What is the Sciatic Nerve? Can it be Compressed?
We’ll start with the sciatic nerve itself and where it comes from. As you might have read, a number of nerves leave your spine and join together to form the sciatic nerve. The sciatic nerve runs from your lower back through your hip and buttock region down the back of your thigh before branching off towards your foot.
Now, in very rare cases a problem can occur at the roots of the sciatic nerve (the roots being where the nerve exits the spine). This problem might be that the nerve has become compressed by a herniated disc or in even rarer cases a malignancy or infection. This compression causes the nerve to become irritated, triggering inflammation and sometimes severe pain down the back of the leg below the knee, along the course of the nerve.
The Good News
The good news is that a disc issue such as a bulging disc, slipped disc or herniated disc is very rarely the cause of a person’s radiating pain down their leg. There is a lot of misinformation spread about the intervertebral discs in our spine. They are often portrayed as fragile structures that are waiting to burst upon an awkward movement, when in reality, they are incredibly robust strong structures that can withstand huge amounts of force.
What is so confusing about sciatica?
Today sciatica is used more as an umbrella term. The term ‘sciatica’ is often used by people who have experienced an episode of back pain along with pain that travels down the back of their leg. This is not technically correct. In the vast majority of cases, this should be called referred pain, not sciatica. ‘True sciatica’, also known as radicular pain is due to a compression or irritation at the nerve root.
Simply put, low back pain and referred pain down the leg is common but this is rarely due to a compression at the nerve root.
So, if my Sciatic nerve is not compressed by a Disc, What is causing the pain running down my Leg?
As mentioned, it is very common for people to experience low back pain and pain running down from their buttock into the back of their leg. This pain is most commonly experienced due to something called somatic referred pain.
Let’s briefly explain referred pain. Referred pain is when the pain you experience in one part of your body (down your leg in this case) is caused by the signal of pain in another part of your body (lower back muscles).
We have a vast network of nerves throughout our body that make up the nervous system. The muscles in our lower back can often become tight, sore and even go into spasm. When this happens, our nerves carry the signal of pain from the muscles to our spinal cord and up to the brain. However, our vast network of nerves work closely together and there is very often communication between nerves in adjacent areas. Therefore, there is communication of the painful stimulus between the nerves around our back muscles and the nerves that travel down to supply the muscles and skin in our legs.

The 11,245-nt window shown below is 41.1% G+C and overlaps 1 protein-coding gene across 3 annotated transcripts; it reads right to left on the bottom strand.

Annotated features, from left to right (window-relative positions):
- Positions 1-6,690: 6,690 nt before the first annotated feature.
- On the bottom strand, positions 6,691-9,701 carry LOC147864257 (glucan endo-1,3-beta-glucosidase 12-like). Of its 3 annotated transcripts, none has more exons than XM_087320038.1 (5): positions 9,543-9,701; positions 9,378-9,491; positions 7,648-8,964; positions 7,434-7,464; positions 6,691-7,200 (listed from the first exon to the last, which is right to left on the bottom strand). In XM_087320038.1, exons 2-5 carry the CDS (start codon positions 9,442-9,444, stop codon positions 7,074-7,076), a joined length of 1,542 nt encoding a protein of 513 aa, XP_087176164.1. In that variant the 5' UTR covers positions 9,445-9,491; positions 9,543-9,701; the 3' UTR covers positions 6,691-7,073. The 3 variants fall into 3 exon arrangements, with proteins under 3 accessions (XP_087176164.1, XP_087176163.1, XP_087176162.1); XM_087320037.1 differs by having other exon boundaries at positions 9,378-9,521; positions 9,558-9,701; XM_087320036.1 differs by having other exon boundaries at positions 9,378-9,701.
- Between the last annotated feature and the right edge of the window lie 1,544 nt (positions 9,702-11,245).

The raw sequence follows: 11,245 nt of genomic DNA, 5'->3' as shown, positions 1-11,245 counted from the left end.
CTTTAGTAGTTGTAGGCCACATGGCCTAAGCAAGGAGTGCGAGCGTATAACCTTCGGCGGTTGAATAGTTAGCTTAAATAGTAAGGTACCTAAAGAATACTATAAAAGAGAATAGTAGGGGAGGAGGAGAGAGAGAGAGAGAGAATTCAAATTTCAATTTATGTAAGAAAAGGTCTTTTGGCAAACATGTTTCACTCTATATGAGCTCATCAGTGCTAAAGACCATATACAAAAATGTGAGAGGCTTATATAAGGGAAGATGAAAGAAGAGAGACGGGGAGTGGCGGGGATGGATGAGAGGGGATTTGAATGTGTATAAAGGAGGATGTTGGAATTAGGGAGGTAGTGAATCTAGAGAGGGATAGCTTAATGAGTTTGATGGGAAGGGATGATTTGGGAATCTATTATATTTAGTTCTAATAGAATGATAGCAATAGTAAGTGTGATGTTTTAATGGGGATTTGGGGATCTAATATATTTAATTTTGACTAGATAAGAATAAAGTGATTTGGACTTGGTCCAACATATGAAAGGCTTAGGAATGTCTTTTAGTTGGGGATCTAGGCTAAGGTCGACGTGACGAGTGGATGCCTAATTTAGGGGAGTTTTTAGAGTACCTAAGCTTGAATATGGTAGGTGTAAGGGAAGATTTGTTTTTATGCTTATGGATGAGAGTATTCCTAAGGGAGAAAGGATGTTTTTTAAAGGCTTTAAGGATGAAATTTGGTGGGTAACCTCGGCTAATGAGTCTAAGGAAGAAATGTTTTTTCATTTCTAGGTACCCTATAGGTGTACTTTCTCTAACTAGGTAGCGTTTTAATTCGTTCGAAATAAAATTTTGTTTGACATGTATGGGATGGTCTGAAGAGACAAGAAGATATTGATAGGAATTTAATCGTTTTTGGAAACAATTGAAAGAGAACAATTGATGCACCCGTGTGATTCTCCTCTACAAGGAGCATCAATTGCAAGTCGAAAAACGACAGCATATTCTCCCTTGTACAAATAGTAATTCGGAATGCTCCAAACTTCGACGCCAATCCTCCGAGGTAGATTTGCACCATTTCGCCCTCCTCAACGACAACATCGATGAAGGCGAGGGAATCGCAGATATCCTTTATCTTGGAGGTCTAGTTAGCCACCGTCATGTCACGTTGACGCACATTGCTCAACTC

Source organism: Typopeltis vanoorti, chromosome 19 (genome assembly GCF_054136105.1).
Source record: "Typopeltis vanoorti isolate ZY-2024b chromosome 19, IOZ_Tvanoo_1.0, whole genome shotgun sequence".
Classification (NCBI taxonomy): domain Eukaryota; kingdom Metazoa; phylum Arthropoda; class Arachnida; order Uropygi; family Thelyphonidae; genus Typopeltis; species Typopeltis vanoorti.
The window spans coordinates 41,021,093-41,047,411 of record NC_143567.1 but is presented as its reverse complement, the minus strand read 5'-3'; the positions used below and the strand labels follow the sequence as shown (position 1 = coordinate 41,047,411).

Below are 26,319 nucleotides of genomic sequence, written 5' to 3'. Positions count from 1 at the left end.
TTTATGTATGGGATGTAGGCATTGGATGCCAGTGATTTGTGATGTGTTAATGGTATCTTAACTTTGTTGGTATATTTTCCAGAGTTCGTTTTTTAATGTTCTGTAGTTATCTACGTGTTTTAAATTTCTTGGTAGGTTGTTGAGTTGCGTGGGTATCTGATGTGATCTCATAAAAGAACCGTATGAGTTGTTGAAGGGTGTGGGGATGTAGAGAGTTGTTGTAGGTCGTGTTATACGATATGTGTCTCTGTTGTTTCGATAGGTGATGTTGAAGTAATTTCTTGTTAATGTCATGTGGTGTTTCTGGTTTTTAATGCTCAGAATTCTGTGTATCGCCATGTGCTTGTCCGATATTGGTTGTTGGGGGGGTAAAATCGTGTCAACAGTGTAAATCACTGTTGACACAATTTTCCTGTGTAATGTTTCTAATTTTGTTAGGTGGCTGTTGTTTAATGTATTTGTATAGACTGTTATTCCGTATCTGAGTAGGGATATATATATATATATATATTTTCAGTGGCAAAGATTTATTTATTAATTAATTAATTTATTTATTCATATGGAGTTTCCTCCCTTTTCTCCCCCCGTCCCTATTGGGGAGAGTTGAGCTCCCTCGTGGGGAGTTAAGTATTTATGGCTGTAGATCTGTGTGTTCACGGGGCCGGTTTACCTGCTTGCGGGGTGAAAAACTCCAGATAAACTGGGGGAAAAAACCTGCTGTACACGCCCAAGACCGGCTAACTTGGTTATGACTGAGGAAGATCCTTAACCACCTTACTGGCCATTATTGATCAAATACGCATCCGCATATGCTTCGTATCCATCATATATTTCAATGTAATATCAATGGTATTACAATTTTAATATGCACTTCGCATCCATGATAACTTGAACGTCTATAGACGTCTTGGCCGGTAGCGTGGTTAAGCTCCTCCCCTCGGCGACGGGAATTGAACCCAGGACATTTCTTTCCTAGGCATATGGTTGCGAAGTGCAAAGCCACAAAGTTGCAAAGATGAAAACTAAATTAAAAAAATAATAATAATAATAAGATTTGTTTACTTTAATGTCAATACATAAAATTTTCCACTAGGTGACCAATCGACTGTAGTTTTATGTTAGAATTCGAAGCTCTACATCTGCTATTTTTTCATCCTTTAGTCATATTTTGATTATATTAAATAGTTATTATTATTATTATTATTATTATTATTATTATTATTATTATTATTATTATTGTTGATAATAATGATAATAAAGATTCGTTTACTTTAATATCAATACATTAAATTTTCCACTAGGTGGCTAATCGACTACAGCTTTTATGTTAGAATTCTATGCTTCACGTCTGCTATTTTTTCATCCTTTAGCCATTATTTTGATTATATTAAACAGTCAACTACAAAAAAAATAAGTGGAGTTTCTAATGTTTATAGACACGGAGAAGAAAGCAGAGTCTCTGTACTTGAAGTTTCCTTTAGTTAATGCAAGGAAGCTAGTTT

Other common examples of referred pain include people with hip arthritis that experience pain in their knee, or people with neck pain that begin to feel pain in their shoulder region.
How Can Exercise Help My Back and Leg Pain?
Firstly, when you exercise you allow your back and leg muscles to contract and relax. In this way exercise can help release the tension in your back muscles. Secondly exercise encourages blood flow and oxygen to the nervous tissue. This helps to calm your nervous system down and reduce the constant signal of pain being sent from your muscles.
What Else Could Be Causing The Pain Down My Leg?
There is a number of other issues that can cause people to experience pain down the back of their leg. These issues range from tendon issues such as the hamstring tendon that inserts into the back of your pelvis, to issues around the hip joint and muscles. These other possible causes will be ruled out during your physiotherapy assessment.
When Does Sciatica Require Surgery?
As mentioned there are very rare cases when a problem is occuring at the nerve root. This problem may be due to compression of the sciatic nerve roots by a herniated disc. People that experience severe leg pain from this cause can experience some shorter-term relief with surgical intervention. A suitable candidate for such a surgery may include someone with all of the following:
- Very severe raging leg pain that is far worse than their back pain
- Pain is constant and unrelenting
- Sharp shooting pain
- Experience their symptoms below the knee
- Severe numb patches down their leg
- Severe weakness in their legs
- No relief from exercise
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